The King and Alice. Sir John Tenniel. Wood-engraving by Dalziel. Illustration for the seventh chapter of Lewis Carroll's Through the Looking Glass (1871).
"The Lion and the Unicorn were fighting for the crown:
The Lion beat the Unicorn all round the town.
Some gave them white bread, some gave them brown:
Some gave them plum-cake and drummed them out of town."
Commentary by Ray Dyer
The popular nursery rhyme here borrowed by Lewis Carroll is the third such choice of material almost certainly taken from his own childhood (see Ch. IV, Tweedledum and Tweedledee, and Ch. VI, Humpty Dumpty). The work demanded of John Tenniel in depicting the complex scene - with a very full foreground, and yet other important characters and events visible in the background - must have been much greater for the artist than, say, for his execution of The King's Messenger in Prison, and may well help to explain the lengthy delays experienced in the final appearance of Through the Looking Glass. Tenniel's experience and success in the illustration of political satire for Punch would have greatly helped him, despite Carroll's chaffing and bemoaning (see Looking-glass-world armies.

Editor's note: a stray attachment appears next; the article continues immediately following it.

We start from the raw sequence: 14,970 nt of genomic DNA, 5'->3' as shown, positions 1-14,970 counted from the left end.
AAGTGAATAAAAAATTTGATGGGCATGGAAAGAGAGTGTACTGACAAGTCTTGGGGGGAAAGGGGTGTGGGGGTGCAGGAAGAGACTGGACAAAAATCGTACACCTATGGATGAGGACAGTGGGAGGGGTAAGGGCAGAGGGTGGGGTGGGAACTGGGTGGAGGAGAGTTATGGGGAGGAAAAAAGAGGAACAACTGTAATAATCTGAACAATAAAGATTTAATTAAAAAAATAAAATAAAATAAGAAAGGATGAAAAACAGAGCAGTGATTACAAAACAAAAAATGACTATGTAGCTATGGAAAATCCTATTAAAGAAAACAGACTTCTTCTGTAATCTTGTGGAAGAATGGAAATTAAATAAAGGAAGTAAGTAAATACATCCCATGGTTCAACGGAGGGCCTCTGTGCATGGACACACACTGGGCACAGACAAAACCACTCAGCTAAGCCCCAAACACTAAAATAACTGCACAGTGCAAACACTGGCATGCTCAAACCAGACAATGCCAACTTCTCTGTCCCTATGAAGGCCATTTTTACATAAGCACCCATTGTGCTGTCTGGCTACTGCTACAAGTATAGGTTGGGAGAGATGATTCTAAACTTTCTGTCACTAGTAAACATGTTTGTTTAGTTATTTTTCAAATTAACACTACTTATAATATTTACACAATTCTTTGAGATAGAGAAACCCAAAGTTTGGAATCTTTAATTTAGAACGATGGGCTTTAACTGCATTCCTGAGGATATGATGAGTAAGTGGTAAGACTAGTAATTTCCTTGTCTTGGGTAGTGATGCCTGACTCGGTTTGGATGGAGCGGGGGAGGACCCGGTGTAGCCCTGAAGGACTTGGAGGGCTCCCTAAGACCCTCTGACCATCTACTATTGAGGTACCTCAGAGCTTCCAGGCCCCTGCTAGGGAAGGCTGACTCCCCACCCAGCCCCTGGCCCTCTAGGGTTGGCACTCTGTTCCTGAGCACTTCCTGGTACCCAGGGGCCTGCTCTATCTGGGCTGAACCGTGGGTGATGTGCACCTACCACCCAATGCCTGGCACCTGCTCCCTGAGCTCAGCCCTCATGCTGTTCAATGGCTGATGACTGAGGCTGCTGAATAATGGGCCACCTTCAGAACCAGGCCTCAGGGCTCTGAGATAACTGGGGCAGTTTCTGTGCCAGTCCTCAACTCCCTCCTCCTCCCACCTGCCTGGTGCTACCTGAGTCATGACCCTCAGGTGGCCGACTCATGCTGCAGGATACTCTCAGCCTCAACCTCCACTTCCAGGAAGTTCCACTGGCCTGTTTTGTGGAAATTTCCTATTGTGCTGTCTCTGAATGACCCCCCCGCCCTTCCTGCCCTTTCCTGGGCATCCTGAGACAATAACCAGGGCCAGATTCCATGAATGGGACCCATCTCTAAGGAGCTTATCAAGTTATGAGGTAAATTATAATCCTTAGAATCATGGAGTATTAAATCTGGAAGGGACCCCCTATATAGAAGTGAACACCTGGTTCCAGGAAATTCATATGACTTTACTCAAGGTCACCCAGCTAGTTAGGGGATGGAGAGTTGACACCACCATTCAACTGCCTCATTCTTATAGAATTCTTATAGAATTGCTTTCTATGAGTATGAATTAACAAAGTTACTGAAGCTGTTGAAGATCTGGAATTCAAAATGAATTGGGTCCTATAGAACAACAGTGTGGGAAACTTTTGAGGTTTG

There are well-known heraldic and political implications in the juxtaposition of the Lion and Unicorn. These and the associated popular nursery rhyme date from the seventeenth-century unification of England (the Lion) and Scotland (the Unicorn) under King James I. Here, however, and with Tenniel's consummate skill and experience in similar affairs, the two men succeed in maintaining the politically-charged nursery rhyme characters temporarily in the background. The foreground meanwhile becomes free for a quite different ploy, in part probably unconsciously motivated by the author, and faithfully reproduced by his illustrator.
Whilst nowhere named by Carroll as The Mad Hatta, the character here wearing the distinctively familiar hat, and also with his hands full of a cup of tea and a slice of bread, can be none other than the Hatter of the famous Tea party of Carroll's earlier Alice book, as previously discussed in The King's Messenger in Prison. With Hatta thus reunited alongside his fellow companion the other Messenger, now seen to be the March Hare (see The King and the Messenger), the author, whilst maintaining the flow of his story, continues to soften his personal loss and longing with such substitutes as he has for the departed real Alice, now grown beyond the fairytale Alice and the author himself.
In 2000 student assistants from the University Scholars Program, National University of Singapore, scanned the image above and added the text prior to the commentary under the supervision of George P. Landow. [You may use this image without prior permission for any scholarly or educational purpose as long as you (1) credit the site and (2) link your document to this URL in a web document or cite the Victorian Web in a print one.]
Last modified 7 July 2021